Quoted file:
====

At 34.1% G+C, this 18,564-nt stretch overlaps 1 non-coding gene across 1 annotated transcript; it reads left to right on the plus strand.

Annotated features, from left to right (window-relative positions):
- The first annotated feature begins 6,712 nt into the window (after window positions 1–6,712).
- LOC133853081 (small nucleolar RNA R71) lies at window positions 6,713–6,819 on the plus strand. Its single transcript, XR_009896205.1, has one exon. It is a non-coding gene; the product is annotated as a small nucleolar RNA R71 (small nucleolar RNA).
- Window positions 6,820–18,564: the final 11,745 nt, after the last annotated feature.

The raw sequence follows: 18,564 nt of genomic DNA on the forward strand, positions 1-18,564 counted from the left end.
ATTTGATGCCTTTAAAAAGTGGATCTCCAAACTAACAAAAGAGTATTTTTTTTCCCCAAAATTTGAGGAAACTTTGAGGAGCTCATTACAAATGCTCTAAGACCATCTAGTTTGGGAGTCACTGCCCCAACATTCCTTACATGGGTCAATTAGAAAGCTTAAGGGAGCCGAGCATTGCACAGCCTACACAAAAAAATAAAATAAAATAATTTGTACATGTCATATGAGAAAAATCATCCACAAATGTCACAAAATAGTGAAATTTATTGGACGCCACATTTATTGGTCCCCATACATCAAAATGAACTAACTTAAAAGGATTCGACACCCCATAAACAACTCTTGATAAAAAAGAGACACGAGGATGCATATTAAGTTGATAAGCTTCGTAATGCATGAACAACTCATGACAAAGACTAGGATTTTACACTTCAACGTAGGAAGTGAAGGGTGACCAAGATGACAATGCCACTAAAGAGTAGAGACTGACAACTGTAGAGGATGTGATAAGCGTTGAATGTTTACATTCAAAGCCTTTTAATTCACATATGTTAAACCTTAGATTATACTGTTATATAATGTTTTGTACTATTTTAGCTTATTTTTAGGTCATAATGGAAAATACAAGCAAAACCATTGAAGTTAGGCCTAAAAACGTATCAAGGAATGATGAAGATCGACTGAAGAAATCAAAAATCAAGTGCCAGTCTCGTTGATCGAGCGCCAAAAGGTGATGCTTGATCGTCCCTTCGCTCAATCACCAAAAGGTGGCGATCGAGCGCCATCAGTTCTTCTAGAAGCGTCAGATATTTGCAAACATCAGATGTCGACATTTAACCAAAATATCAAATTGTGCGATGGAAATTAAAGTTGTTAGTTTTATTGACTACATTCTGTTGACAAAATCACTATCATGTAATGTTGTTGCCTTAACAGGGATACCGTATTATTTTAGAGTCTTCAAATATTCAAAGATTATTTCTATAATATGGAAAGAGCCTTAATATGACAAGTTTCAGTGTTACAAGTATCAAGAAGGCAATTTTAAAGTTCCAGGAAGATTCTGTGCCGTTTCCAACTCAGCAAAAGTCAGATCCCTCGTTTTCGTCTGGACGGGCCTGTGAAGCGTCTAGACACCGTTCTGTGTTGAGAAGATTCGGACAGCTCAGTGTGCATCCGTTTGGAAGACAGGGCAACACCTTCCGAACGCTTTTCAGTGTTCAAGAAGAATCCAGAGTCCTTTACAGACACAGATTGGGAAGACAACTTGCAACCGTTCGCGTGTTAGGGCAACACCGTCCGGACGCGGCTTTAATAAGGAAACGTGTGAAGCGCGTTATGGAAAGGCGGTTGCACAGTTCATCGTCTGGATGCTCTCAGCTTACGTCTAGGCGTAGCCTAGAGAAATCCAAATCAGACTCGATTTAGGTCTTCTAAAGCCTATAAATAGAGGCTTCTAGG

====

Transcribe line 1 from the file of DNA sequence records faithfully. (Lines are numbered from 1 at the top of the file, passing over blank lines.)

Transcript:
At 34.1% G+C, this 18,564-nt stretch overlaps 1 non-coding gene across 1 annotated transcript; it reads left to right on the plus strand.